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One Twin Had Regular Botox, The Other Didn’t. This Is What Happened.

The regularly treated twin had received injections many times over 19 years.

Holly Large - Editorial Assistant

Holly Large

Holly Large - Editorial Assistant

Holly Large

Editorial Assistant

Holly is a graduate medical biochemist with an enthusiasm for making science interesting, fun and accessible.

Editorial Assistant

Edited by Francesca Benson
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Francesca Benson

Copy Editor and Staff Writer

Francesca Benson is a Copy Editor and Staff Writer with a MSci in Biochemistry from the University of Birmingham.

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Brown eye with wrinkles (left) and less wrinkles (right)

One study on the two was published in 2006, and another in 2015.

Image Credit: sruilk/Shutterstock.com

Call it Botox, Dysport, or Jeuveau – there’s no denying that injections with botulinum toxin A are popular. In fact, over 8.7 million cosmetic procedures were carried out with them in the US in 2022. But does their regular, long-term use make any real difference to the faces of those who receive them? A case report on the use of Botox in identical twins suggests that it might.

The first evidence came from a case report published in 2006. The stars of the show were a pair of 38-year-old identical twin sisters, with the study comparing the presence of imprinted, or permanent facial lines between the two. 

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One twin had received Botox injections in the forehead and glabellar region (the bit between the eyebrows) two to three times a year for 13 years, and in the crow’s feet twice in the two years preceding the report. The other twin had only received Botox on two occasions – three and seven years before the report, in the forehead and glabellar region.

Photos of each twin were taken with their faces at rest and when smiling, both from a face-on view and from each side. The photographs revealed imprinted forehead and glabellar lines on the sporadically treated twin and a lack thereof on the regularly treated twin, both at rest and smiling. Crow’s feet were visible on both twins when smiling, but were considered less noticeable on the regularly treated twin. If you're curious, you can see photos in the studies on the twins.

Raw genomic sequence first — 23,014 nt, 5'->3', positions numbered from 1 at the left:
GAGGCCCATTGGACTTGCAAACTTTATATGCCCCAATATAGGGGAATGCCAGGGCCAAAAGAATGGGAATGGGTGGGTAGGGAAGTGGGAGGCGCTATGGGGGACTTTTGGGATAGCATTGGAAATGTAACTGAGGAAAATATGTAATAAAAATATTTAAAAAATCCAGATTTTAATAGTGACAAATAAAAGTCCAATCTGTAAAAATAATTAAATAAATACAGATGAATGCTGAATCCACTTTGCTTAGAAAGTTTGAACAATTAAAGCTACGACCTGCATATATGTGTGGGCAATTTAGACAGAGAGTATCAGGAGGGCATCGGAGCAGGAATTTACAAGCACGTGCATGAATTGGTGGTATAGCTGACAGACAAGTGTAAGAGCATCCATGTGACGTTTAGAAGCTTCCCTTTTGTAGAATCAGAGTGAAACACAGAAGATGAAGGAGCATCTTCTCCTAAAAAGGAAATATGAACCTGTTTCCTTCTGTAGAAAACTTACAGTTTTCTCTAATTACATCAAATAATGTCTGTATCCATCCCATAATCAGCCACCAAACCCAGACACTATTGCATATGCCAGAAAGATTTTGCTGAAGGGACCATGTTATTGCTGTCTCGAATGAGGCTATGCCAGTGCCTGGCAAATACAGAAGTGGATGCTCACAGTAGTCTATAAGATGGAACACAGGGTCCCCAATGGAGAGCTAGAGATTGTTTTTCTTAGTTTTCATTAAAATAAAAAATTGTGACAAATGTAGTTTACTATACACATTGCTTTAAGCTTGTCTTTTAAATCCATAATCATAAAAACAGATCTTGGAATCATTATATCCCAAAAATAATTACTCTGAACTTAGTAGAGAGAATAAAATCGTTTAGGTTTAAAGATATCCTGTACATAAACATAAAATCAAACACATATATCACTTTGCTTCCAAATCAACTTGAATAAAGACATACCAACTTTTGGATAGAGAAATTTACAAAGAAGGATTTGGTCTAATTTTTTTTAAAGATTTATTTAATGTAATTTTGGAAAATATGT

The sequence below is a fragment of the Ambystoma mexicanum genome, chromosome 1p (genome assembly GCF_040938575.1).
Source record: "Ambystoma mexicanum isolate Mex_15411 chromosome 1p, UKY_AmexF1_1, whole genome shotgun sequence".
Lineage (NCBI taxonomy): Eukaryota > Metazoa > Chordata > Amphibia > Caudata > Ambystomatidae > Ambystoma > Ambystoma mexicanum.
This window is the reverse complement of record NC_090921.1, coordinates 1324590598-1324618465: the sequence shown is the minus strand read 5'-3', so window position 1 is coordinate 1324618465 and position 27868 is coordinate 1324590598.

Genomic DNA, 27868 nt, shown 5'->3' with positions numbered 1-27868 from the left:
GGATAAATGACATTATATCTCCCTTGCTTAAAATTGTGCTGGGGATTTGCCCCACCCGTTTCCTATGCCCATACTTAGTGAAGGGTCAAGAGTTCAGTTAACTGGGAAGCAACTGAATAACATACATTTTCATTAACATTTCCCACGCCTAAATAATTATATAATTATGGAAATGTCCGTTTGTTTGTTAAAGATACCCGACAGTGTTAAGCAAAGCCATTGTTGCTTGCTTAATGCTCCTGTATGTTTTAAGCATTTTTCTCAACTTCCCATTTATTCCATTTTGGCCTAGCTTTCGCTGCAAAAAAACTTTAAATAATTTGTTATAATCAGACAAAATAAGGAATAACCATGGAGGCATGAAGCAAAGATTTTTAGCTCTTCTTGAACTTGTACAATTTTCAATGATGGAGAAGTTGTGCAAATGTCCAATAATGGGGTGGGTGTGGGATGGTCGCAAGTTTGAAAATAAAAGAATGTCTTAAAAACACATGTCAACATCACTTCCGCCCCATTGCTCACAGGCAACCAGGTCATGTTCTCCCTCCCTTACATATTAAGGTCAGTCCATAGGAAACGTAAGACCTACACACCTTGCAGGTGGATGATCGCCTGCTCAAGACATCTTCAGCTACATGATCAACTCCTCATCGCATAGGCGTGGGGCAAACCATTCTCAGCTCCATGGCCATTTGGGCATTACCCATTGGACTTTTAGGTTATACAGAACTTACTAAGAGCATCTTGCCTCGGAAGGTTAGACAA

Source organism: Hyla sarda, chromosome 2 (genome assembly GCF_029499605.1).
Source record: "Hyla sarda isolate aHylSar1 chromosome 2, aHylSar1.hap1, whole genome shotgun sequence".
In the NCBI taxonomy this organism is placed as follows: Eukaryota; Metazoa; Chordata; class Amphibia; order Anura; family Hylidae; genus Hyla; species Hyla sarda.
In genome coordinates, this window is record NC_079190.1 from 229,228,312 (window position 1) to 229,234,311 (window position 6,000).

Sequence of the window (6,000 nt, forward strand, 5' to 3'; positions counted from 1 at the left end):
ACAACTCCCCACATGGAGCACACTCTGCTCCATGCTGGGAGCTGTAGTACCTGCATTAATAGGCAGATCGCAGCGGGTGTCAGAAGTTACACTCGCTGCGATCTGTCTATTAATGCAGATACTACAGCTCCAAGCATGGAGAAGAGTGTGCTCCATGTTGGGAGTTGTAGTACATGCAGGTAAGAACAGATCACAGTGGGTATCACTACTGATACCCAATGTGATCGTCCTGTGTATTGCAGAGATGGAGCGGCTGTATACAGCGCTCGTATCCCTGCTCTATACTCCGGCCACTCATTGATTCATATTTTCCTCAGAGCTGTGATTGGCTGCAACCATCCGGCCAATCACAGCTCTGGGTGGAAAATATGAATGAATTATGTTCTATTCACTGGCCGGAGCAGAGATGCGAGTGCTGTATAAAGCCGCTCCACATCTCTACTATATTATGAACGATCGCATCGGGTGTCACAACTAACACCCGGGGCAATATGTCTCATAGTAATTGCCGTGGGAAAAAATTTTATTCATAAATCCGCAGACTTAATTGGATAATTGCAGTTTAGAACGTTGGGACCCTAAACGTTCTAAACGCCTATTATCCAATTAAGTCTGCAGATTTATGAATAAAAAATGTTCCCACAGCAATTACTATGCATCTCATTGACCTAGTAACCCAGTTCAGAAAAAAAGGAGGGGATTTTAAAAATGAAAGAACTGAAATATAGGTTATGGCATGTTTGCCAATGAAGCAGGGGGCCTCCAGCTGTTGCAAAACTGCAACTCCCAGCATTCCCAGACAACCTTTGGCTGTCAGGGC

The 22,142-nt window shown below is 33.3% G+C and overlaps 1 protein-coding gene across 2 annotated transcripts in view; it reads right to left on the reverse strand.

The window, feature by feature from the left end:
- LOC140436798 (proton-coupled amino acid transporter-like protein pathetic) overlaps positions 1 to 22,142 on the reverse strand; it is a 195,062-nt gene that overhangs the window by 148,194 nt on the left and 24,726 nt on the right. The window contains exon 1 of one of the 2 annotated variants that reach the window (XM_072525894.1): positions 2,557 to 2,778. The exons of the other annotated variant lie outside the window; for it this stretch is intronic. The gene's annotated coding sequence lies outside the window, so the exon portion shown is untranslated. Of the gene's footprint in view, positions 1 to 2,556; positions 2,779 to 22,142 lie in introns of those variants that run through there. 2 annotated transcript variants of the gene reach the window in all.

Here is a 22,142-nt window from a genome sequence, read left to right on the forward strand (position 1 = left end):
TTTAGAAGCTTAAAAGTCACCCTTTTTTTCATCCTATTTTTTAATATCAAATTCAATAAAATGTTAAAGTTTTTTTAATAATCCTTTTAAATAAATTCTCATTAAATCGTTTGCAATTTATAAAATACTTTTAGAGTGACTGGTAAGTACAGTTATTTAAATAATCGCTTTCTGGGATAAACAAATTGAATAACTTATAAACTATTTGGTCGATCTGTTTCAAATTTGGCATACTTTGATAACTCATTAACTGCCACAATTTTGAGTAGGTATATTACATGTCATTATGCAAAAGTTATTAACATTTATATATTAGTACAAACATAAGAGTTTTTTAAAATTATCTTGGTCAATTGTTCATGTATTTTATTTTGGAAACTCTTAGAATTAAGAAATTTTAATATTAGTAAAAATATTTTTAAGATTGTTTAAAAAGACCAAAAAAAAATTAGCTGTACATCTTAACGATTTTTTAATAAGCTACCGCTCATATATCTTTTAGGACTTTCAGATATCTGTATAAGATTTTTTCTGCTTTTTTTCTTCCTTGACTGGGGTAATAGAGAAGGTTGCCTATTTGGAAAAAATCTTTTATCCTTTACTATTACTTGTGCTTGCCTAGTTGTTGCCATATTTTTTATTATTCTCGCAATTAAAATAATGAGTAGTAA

As a result, author Dr William J Binder concluded: “Long-term treatment with Botox can prevent the development of imprinted facial lines that are visible at rest. Botox treatment can also reduce crow's feet.”

There’s an argument that perhaps the twins were aging differently, and that could be to blame rather than Botox – but Binder suggested that the similarity in smile lines, where neither had received treatment, would indicate otherwise.

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In a follow-up case report published in 2015, it’s stated that both twins also used SPF 45-50 sunblock daily, neither used retinol, and they both led very similar, healthy lives – on opposite sides of the Atlantic. It’s for this reason that the authors conclude that the difference in lines between the twins couldn’t be attributed to differences in sun exposure either; the sporadically treated twin with more lines lived in Munich, where the average UV index is lower than Los Angeles, where the other twin lived. 

The later case study had similar results to the first. “The treated twin exhibits virtually no forehead rhytides [fine lines] at rest, whereas static forehead rhytides are visible in the sporadically treated twin. Similarly, the crow’s feet are mild in the treated twin, deeper in the sporadically treated twin,” the authors write.

Although neither twin experienced any adverse effects, recent research into Botox has looked beyond the potential physical side effects. One study even concluded that Botox injections in the forehead could change how brains process emotions


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healthHealth and Medicinehealthhealth
  • tag
  • twins,

  • aging,

  • botox,

  • health,

  • anti aging,

  • wrinkles,

  • identical twin

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